Authors: Brian King*, Pennsylvania State University
Topics: Medical and Health Geography, Cultural and Political Ecology, Development
Keywords: HIV, South Africa, uncertainty, managed HIV, chronic HIV
Session Type: Paper
Start / End Time: 10:00 AM / 11:40 AM
Room: Balcony M, Marriott, River Tower Elevators, 4th Floor
Presentation File: No File Uploaded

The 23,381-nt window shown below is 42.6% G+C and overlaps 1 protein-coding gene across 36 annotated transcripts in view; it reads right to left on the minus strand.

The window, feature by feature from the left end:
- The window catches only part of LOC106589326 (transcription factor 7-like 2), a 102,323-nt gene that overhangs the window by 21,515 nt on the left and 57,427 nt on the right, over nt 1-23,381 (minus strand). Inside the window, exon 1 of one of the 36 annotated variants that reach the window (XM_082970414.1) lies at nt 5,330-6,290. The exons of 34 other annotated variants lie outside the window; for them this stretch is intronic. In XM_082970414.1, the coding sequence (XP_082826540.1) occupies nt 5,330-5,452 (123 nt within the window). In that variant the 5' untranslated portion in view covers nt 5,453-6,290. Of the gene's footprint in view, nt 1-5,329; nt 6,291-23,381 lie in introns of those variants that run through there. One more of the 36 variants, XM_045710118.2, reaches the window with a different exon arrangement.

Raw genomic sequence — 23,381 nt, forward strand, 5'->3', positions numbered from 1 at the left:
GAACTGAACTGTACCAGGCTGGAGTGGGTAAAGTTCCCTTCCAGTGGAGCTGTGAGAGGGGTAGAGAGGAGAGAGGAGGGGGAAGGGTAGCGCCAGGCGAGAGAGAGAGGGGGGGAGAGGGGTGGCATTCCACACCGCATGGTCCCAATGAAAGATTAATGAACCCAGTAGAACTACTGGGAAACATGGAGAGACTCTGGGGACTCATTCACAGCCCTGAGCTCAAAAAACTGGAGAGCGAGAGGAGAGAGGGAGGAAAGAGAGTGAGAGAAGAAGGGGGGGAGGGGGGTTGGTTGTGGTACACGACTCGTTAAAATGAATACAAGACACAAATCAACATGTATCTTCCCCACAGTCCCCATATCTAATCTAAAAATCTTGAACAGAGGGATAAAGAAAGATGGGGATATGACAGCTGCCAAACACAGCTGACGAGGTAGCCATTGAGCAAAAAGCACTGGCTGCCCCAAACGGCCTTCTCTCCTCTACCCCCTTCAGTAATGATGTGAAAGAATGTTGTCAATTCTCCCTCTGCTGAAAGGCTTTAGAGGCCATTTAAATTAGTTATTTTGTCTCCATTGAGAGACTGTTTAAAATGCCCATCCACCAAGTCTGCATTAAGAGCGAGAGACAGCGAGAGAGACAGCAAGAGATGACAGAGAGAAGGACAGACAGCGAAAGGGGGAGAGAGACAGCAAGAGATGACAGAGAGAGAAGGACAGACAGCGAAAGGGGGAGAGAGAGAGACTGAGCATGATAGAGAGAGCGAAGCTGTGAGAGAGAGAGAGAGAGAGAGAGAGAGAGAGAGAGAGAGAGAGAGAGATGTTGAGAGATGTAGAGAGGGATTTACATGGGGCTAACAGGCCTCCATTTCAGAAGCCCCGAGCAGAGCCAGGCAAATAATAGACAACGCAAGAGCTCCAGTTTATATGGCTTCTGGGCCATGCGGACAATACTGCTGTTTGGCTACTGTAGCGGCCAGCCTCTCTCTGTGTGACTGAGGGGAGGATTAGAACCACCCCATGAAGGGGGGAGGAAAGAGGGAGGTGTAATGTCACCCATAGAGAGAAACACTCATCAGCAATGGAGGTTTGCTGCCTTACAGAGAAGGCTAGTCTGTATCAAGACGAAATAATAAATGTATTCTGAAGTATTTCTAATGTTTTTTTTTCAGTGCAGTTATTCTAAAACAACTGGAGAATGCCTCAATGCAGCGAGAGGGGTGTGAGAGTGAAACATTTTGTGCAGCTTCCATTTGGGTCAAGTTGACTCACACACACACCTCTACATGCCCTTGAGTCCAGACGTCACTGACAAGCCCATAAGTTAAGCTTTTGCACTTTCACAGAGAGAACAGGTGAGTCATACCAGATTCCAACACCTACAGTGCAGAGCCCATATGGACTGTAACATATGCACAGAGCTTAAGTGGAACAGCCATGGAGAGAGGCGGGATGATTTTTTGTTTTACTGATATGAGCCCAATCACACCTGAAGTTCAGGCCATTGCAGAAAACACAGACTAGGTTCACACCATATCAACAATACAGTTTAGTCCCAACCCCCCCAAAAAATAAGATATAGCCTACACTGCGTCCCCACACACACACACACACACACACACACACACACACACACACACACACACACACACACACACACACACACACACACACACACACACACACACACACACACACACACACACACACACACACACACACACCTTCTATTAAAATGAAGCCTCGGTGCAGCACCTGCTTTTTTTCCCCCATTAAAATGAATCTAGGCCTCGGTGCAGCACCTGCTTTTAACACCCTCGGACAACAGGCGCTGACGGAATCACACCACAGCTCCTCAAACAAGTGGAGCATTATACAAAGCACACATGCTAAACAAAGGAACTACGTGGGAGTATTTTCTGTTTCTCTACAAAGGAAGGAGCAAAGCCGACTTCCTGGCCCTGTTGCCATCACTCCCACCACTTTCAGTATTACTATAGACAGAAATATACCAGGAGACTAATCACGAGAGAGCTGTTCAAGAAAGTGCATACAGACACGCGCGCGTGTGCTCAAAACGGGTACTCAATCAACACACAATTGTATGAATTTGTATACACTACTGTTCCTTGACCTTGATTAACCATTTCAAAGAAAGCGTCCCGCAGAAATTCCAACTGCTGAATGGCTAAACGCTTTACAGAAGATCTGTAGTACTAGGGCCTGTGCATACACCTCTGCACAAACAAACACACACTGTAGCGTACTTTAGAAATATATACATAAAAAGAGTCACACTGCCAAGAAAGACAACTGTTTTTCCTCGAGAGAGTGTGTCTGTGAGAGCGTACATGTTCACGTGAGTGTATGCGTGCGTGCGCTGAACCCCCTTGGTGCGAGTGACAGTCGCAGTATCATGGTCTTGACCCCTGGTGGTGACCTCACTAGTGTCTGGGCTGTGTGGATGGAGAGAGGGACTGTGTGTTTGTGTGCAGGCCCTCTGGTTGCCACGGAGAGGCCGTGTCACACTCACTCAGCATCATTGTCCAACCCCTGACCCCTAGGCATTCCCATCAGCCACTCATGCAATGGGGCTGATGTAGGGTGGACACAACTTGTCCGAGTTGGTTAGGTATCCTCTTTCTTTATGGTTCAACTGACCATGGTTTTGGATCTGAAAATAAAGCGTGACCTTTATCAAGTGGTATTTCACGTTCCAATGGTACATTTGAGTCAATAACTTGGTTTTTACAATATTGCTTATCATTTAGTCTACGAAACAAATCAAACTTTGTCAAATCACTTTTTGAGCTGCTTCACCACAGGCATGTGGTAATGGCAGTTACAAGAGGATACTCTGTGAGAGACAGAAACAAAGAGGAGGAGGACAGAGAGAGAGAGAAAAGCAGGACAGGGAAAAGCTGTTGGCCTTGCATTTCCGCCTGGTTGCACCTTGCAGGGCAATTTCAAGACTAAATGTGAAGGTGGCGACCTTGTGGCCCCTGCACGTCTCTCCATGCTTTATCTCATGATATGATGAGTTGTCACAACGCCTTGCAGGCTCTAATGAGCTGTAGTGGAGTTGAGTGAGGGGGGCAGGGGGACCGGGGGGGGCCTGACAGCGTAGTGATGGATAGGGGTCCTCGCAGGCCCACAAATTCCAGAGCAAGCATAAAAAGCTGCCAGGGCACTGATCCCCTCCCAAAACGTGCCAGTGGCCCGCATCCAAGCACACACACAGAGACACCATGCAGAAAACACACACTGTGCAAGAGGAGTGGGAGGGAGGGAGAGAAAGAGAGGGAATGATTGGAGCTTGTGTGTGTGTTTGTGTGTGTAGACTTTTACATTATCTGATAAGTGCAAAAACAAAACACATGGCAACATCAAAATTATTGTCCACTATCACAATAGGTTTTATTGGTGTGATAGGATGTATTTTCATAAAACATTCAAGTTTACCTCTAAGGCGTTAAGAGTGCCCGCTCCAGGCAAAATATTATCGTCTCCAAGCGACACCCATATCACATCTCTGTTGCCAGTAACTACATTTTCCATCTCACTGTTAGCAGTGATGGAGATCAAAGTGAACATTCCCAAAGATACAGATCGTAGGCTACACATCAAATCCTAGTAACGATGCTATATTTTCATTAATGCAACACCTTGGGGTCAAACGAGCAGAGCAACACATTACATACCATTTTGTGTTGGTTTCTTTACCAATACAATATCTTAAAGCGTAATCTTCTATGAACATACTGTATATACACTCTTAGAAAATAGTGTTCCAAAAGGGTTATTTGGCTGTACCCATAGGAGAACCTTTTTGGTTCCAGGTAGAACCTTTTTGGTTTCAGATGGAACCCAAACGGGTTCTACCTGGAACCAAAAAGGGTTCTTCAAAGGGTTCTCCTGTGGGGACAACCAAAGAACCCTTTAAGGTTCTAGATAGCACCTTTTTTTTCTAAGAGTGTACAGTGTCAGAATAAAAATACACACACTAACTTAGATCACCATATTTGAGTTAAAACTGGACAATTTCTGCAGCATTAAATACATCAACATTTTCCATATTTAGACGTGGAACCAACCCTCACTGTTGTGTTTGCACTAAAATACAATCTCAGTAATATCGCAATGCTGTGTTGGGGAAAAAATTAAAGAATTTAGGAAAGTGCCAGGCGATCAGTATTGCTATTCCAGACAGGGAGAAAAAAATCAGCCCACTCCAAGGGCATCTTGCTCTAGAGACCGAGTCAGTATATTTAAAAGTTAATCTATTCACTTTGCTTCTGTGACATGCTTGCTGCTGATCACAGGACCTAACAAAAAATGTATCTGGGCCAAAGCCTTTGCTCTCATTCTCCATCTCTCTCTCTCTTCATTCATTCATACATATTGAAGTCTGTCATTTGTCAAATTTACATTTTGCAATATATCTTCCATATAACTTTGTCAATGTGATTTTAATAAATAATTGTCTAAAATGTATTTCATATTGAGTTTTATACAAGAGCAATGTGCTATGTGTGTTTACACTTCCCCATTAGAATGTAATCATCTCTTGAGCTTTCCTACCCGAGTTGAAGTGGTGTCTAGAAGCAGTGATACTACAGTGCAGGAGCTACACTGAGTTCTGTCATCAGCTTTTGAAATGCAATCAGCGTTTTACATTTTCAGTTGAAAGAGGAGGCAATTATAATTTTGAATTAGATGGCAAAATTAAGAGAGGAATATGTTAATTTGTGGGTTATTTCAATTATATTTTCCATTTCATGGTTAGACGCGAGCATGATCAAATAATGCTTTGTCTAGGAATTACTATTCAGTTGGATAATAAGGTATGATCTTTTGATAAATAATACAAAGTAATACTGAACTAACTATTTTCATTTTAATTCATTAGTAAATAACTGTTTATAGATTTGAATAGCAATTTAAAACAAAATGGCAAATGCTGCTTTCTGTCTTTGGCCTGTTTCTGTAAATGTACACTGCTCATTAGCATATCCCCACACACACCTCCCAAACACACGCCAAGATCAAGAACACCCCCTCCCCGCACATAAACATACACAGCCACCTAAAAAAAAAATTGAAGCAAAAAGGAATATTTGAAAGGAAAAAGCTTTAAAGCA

It is estimated that 36.7 million people worldwide were living with HIV/AIDS at the end of 2015, and roughly 2.1 million people became newly infected with HIV in that same year (AIDS.gov 2017). While expansive, the epidemic has taken on a new course in recent years due to expanded access to antiretroviral therapy (ART) that is extending the lives of HIV-positive individuals for years or even decades. The result of these developments is that the global health community increasingly classifies HIV as a chronic condition, akin to diabetes and heart disease in that with proper testing and behavioral change the disease can be effectively managed. Yet this representation obscures the underlying conditions for those living with HIV. Chronic HIV serves as a stabilization of life, while managed HIV represents an uncertain daily experience. This paper draws on the findings from an ongoing research project that is examining the social and environmental impacts of HIV/AIDS in rural South Africa. I argue that while those living with HIV know their disease status, they do not necessarily know the status of their health. This is due to a mix of factors, ranging from fluid and unstable viral loads, lingering social stigmas, unique bodily responses to treatment, and local treatment protocols that do not align with global prescriptions. The consequence is that while HIV is increasingly stabilized by members of the global health community as a chronic condition, managed HIV is uncertain life that is experienced through inequities in exposure, treatment, and management.